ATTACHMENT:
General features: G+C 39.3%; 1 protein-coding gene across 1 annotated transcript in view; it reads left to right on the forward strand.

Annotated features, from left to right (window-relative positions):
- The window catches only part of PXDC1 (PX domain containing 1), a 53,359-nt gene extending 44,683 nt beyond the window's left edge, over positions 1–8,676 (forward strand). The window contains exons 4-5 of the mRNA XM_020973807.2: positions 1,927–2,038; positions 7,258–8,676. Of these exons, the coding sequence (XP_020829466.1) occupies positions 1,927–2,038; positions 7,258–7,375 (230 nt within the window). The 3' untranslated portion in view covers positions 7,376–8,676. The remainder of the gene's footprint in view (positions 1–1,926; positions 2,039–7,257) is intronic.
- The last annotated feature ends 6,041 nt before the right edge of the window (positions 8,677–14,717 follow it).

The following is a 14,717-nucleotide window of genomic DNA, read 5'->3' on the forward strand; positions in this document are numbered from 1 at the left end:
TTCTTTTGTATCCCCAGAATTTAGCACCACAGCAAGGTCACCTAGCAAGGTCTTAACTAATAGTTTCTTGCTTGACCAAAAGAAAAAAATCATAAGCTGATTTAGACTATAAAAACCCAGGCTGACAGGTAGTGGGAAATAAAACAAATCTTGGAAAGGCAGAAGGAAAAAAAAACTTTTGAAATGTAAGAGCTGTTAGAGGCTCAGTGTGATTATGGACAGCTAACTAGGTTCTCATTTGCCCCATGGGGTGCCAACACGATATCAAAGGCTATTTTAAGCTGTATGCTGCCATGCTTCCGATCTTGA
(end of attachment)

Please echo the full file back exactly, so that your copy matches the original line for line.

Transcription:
General features: G+C 39.3%; 1 protein-coding gene across 1 annotated transcript in view; it reads left to right on the forward strand.

Annotated features, from left to right (window-relative positions):
- The window catches only part of PXDC1 (PX domain containing 1), a 53,359-nt gene extending 44,683 nt beyond the window's left edge, over positions 1–8,676 (forward strand). The window contains exons 4-5 of the mRNA XM_020973807.2: positions 1,927–2,038; positions 7,258–8,676. Of these exons, the coding sequence (XP_020829466.1) occupies positions 1,927–2,038; positions 7,258–7,375 (230 nt within the window). The 3' untranslated portion in view covers positions 7,376–8,676. The remainder of the gene's footprint in view (positions 1–1,926; positions 2,039–7,257) is intronic.
- The last annotated feature ends 6,041 nt before the right edge of the window (positions 8,677–14,717 follow it).

The following is a 14,717-nucleotide window of genomic DNA, read 5'->3' on the forward strand; positions in this document are numbered from 1 at the left end:
TTCTTTTGTATCCCCAGAATTTAGCACCACAGCAAGGTCACCTAGCAAGGTCTTAACTAATAGTTTCTTGCTTGACCAAAAGAAAAAAATCATAAGCTGATTTAGACTATAAAAACCCAGGCTGACAGGTAGTGGGAAATAAAACAAATCTTGGAAAGGCAGAAGGAAAAAAAAACTTTTGAAATGTAAGAGCTGTTAGAGGCTCAGTGTGATTATGGACAGCTAACTAGGTTCTCATTTGCCCCATGGGGTGCCAACACGATATCAAAGGCTATTTTAAGCTGTATGCTGCCATGCTTCCGATCTTGA